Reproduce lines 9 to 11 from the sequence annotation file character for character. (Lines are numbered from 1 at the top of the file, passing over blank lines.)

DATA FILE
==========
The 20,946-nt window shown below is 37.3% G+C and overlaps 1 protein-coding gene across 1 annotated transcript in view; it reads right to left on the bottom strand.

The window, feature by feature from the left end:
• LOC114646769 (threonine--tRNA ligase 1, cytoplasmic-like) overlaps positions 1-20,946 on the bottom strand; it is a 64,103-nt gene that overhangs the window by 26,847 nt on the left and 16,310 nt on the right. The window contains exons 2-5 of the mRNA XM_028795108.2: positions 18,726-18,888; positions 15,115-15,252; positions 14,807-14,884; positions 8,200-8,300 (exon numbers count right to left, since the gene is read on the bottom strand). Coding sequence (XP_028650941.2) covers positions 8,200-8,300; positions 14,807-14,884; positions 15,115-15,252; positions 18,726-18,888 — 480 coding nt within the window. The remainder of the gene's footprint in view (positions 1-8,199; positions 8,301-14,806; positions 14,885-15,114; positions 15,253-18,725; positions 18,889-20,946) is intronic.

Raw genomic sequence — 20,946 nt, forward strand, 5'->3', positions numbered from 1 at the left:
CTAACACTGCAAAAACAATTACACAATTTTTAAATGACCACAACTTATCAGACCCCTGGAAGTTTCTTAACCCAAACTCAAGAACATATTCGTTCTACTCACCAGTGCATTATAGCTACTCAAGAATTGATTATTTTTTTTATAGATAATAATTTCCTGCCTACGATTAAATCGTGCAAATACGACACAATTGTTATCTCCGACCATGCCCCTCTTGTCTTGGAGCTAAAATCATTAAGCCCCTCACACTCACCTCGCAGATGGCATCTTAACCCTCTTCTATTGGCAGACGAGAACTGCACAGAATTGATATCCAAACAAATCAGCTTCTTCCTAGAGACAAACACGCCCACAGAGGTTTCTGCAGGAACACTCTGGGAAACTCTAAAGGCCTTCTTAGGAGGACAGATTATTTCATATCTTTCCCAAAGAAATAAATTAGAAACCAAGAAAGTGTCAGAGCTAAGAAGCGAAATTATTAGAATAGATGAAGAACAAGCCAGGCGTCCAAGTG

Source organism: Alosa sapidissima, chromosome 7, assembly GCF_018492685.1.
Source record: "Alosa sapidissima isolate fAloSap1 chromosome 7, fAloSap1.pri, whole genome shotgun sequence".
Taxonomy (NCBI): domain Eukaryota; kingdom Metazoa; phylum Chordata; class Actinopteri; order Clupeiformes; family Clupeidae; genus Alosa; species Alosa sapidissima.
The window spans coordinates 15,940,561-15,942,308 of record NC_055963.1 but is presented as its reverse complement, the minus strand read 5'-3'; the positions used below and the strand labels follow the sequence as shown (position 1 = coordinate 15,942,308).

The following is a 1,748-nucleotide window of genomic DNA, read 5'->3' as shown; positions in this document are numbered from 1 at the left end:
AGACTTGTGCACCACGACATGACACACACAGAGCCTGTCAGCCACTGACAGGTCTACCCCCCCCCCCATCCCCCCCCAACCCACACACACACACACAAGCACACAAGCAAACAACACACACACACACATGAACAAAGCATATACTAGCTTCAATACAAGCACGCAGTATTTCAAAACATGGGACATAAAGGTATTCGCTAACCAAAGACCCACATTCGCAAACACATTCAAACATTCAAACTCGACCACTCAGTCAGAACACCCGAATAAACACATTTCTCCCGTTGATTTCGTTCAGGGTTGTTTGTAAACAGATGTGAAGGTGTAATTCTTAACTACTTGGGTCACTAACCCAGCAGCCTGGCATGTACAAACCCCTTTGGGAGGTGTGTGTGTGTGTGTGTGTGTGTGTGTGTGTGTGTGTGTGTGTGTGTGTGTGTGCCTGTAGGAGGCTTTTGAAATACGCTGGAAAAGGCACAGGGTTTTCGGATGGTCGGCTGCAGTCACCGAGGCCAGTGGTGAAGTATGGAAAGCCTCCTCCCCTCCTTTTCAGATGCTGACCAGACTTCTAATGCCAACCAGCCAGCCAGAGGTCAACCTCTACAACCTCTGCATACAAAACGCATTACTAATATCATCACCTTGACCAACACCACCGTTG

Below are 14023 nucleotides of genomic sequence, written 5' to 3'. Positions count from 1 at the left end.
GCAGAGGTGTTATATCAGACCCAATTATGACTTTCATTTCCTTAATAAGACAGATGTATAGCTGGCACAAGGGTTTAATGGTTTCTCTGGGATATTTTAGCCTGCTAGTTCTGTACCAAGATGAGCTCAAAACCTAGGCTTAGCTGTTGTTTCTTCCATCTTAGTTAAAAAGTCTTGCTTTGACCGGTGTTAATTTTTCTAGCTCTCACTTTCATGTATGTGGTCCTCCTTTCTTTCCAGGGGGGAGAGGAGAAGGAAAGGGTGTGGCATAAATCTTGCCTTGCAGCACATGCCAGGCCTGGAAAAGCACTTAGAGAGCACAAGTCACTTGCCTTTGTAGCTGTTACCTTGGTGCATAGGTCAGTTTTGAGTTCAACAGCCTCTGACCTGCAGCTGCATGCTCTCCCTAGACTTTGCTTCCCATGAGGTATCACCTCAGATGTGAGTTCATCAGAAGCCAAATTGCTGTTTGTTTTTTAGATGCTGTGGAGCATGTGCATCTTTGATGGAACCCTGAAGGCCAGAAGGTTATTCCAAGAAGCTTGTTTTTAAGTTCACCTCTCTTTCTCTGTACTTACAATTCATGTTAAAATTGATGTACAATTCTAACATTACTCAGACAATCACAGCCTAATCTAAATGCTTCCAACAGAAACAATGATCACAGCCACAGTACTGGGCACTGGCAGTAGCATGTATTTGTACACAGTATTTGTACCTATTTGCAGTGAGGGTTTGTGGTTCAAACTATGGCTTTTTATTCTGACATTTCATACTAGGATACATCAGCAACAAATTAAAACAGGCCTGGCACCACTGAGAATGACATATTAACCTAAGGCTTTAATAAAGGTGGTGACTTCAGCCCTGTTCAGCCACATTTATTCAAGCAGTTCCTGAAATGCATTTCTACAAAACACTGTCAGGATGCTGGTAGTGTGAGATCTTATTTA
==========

The window spans coordinates 15,940,561-15,942,308 of record NC_055963.1 but is presented as its reverse complement, the minus strand read 5'-3'; the positions used below and the strand labels follow the sequence as shown (position 1 = coordinate 15,942,308).

The following is a 1,748-nucleotide window of genomic DNA, read 5'->3' as shown; positions in this document are numbered from 1 at the left end:
AGACTTGTGCACCACGACATGACACACACAGAGCCTGTCAGCCACTGACAGGTCTACCCCCCCCCCCATCCCCCCCCAACCCACACACACACACACAAGCACACAAGCAAACAACACACACACACACATGAACAAAGCATATACTAGCTTCAATACAAGCACGCAGTATTTCAAAACATGGGACATAAAGGTATTCGCTAACCAAAGACCCACATTCGCAAACACATTCAAACATTCAAACTCGACCACTCAGTCAGAACACCCGAATAAACACATTTCTCCCGTTGATTTCGTTCAGGGTTGTTTGTAAACAGATGTGAAGGTGTAATTCTTAACTACTTGGGTCACTAACCCAGCAGCCTGGCATGTACAAACCCCTTTGGGAGGTGTGTGTGTGTGTGTGTGTGTGTGTGTGTGTGTGTGTGTGTGTGTGTGTGTGTGCCTGTAGGAGGCTTTTGAAATACGCTGGAAAAGGCACAGGGTTTTCGGATGGTCGGCTGCAGTCACCGAGGCCAGTGGTGAAGTATGGAAAGCCTCCTCCCCTCCTTTTCAGATGCTGACCAGACTTCTAATGCCAACCAGCCAGCCAGAGGTCAACCTCTACAACCTCTGCATACAAAACGCATTACTAATATCATCACCTTGACCAACACCACCGTTG